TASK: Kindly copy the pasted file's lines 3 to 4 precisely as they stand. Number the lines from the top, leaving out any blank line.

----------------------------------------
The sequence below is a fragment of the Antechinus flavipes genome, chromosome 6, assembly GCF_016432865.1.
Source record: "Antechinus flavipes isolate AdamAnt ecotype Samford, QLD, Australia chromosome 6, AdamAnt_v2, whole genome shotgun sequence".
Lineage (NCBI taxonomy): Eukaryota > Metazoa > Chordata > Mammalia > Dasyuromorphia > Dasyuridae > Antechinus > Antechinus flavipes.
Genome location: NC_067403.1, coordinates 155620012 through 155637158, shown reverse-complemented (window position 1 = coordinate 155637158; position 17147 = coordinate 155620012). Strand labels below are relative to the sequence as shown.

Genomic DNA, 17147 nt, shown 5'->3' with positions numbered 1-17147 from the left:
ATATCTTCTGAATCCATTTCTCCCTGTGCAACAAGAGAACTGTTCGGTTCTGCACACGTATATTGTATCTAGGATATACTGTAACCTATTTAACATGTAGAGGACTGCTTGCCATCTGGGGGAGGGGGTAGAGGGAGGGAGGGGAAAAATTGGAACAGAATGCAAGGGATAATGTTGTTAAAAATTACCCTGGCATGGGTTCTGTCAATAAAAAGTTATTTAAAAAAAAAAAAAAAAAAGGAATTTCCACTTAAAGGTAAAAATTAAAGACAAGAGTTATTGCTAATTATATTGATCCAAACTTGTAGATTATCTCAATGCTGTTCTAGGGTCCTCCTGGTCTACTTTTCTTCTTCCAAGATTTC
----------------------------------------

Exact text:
Lineage (NCBI taxonomy): Eukaryota > Metazoa > Chordata > Mammalia > Dasyuromorphia > Dasyuridae > Antechinus > Antechinus flavipes.
Genome location: NC_067403.1, coordinates 155620012 through 155637158, shown reverse-complemented (window position 1 = coordinate 155637158; position 17147 = coordinate 155620012). Strand labels below are relative to the sequence as shown.